My latte was $4.05. The strawberry peach bar was $2.25. I have blown my daily food budget allotment in one visit to THINK coffee. The steamed milk decoratively poured into three shots of espresso tastes amazing on this winter afternoon, but now when I shell out my four plus bucks, I can’t help but think of how I spent the same amount for a day’s worth of food a few weeks ago. And how thousands of people continue to do so as part of the USDA’s SNAP (Supplemental Nutrition Assistance Program).
Many friends asked me after my ‘seven day trial’ on the SNAP/Food Stamp challenge what it was like, what I learned, how it will or won’t affect me going forward. (To read why I took the challenge and about my first two days, see previous posts: SNAP is not a game and This City Smells.) Honestly, I was torn about doing it to begin with, as I wasn’t completely confident of my motivation. Writing about an experience cuts two ways; you want to share something meaningful, but you also want to write about something people want to read – which in this case felt uncomfortably like I was ‘playing’ at being poor. It’s hard to get around that. But in some ways, hard times are closer than I’d like to think. Given that many jobs and homes have been lost in this economy, and more recently in Hurricane Sandy, people not unlike me have not only had to tighten their budgets but turn to Uncle Sam for some assistance. If my home was just a few blocks closer to the water, I would be turning that way, too.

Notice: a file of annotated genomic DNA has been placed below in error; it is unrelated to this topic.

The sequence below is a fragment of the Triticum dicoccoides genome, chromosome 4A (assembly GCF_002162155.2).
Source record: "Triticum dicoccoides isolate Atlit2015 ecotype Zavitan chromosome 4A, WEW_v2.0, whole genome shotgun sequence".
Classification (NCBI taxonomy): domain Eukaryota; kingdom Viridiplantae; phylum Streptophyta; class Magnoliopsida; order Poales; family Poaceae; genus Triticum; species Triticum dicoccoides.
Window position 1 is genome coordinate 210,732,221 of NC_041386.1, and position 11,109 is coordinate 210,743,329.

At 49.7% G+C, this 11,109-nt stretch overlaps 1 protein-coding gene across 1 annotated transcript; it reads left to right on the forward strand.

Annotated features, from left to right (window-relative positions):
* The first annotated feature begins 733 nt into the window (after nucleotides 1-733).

Ultimately, I’m very glad I decided to spend those seven days on a SNAP budget ($33.29 in NYC for the week). You certainly can’t do this with every issue or subject you want to learn about in life, but when you’re wandering around the city hungry because you didn’t pack enough snacks for the day, you definitely feel much more empathy for anyone asking for money for food. It hits home as nothing else does, how damn easy you have it – to buy food whenever you want it. Take that ease away and you look around you more and wonder who else is hungry.
So I did learn quite a few things that week. Some serious. Some not. Some applicable to people on SNAP. Some applicable to just me. And if you’re interested in what I bought for $33.29 for a week’s worth of food, my shopping list is at the end.
But to start with . . .
– Oatmeal every day is boring. A lot of what I ate during my SNAP week was repetitive, because I quickly discovered that variety is expensive. If you only have a small amount to spend, you’re thinking more of what’s going to last you through the week – which is oatmeal, rice, bread, peanut butter, eggs…to name a few things you can buy pretty cheaply. But then you must eat it. Every. Day. The inspiration for my SNAP challenge, Mayor Cory Booker, bought many more veggies than I did, but I think we ran into similar variety foodblocks, which he mentioned in his blog posts.
– Being on a budget takes time and planning. I’m sure one gets used to it, but I’m used to picking up food and drink whenever the hunger and thirst thought strikes, which in the city is a few times a day. But with roughly the equivalent of what I spend in a day for the entire week, I had to plot out what I could afford, buy it, and make meals and snacks to take with me when I wouldn’t be home, which often wasn’t until after dinner (squash was still on my plate…pun intended). This meant the kind of forethought that my mother must’ve had when I was a kid and she made and packed everyone’s lunch, as well as shopped for and planned the week’s meals on a budget. Yes, I know mothers (and fathers) like this still exist, but I’m not one.